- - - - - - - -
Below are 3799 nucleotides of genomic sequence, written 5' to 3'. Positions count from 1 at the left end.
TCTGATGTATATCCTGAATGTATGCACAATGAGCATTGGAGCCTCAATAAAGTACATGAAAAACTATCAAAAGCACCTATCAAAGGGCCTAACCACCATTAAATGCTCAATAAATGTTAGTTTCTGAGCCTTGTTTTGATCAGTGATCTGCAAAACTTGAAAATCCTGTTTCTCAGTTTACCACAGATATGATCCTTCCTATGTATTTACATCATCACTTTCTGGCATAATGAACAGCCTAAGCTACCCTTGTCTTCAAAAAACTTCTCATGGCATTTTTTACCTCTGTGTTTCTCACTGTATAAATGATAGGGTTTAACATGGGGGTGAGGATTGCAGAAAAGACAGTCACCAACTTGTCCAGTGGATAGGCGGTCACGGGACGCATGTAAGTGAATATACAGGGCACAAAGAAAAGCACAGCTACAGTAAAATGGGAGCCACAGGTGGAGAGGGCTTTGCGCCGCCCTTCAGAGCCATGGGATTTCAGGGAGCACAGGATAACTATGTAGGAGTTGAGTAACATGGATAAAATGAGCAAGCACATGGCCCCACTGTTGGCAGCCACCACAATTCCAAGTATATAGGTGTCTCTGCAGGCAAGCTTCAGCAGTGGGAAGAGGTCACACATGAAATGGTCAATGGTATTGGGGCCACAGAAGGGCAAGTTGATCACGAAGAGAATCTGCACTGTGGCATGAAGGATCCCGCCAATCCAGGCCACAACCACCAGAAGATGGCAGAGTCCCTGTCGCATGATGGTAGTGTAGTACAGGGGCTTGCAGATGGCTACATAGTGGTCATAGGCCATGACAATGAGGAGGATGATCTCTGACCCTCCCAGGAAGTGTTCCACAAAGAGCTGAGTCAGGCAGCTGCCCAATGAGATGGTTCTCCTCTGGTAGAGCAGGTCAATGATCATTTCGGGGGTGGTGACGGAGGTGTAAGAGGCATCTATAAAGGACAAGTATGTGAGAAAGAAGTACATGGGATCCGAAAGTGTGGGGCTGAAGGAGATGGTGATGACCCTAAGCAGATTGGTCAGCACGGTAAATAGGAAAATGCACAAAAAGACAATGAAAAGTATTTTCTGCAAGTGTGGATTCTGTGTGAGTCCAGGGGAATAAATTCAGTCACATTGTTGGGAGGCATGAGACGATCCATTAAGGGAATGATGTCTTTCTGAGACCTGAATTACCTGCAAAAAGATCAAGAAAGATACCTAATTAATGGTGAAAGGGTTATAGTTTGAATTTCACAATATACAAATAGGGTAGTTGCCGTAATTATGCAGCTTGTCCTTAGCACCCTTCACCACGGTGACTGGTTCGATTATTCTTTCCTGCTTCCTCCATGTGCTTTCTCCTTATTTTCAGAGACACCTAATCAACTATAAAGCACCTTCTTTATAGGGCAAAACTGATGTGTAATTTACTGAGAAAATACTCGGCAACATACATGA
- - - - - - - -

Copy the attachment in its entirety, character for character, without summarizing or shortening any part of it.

Below are 3799 nucleotides of genomic sequence, written 5' to 3'. Positions count from 1 at the left end.
TCTGATGTATATCCTGAATGTATGCACAATGAGCATTGGAGCCTCAATAAAGTACATGAAAAACTATCAAAAGCACCTATCAAAGGGCCTAACCACCATTAAATGCTCAATAAATGTTAGTTTCTGAGCCTTGTTTTGATCAGTGATCTGCAAAACTTGAAAATCCTGTTTCTCAGTTTACCACAGATATGATCCTTCCTATGTATTTACATCATCACTTTCTGGCATAATGAACAGCCTAAGCTACCCTTGTCTTCAAAAAACTTCTCATGGCATTTTTTACCTCTGTGTTTCTCACTGTATAAATGATAGGGTTTAACATGGGGGTGAGGATTGCAGAAAAGACAGTCACCAACTTGTCCAGTGGATAGGCGGTCACGGGACGCATGTAAGTGAATATACAGGGCACAAAGAAAAGCACAGCTACAGTAAAATGGGAGCCACAGGTGGAGAGGGCTTTGCGCCGCCCTTCAGAGCCATGGGATTTCAGGGAGCACAGGATAACTATGTAGGAGTTGAGTAACATGGATAAAATGAGCAAGCACATGGCCCCACTGTTGGCAGCCACCACAATTCCAAGTATATAGGTGTCTCTGCAGGCAAGCTTCAGCAGTGGGAAGAGGTCACACATGAAATGGTCAATGGTATTGGGGCCACAGAAGGGCAAGTTGATCACGAAGAGAATCTGCACTGTGGCATGAAGGATCCCGCCAATCCAGGCCACAACCACCAGAAGATGGCAGAGTCCCTGTCGCATGATGGTAGTGTAGTACAGGGGCTTGCAGATGGCTACATAGTGGTCATAGGCCATGACAATGAGGAGGATGATCTCTGACCCTCCCAGGAAGTGTTCCACAAAGAGCTGAGTCAGGCAGCTGCCCAATGAGATGGTTCTCCTCTGGTAGAGCAGGTCAATGATCATTTCGGGGGTGGTGACGGAGGTGTAAGAGGCATCTATAAAGGACAAGTATGTGAGAAAGAAGTACATGGGATCCGAAAGTGTGGGGCTGAAGGAGATGGTGATGACCCTAAGCAGATTGGTCAGCACGGTAAATAGGAAAATGCACAAAAAGACAATGAAAAGTATTTTCTGCAAGTGTGGATTCTGTGTGAGTCCAGGGGAATAAATTCAGTCACATTGTTGGGAGGCATGAGACGATCCATTAAGGGAATGATGTCTTTCTGAGACCTGAATTACCTGCAAAAAGATCAAGAAAGATACCTAATTAATGGTGAAAGGGTTATAGTTTGAATTTCACAATATACAAATAGGGTAGTTGCCGTAATTATGCAGCTTGTCCTTAGCACCCTTCACCACGGTGACTGGTTCGATTATTCTTTCCTGCTTCCTCCATGTGCTTTCTCCTTATTTTCAGAGACACCTAATCAACTATAAAGCACCTTCTTTATAGGGCAAAACTGATGTGTAATTTACTGAGAAAATACTCGGCAACATACATGA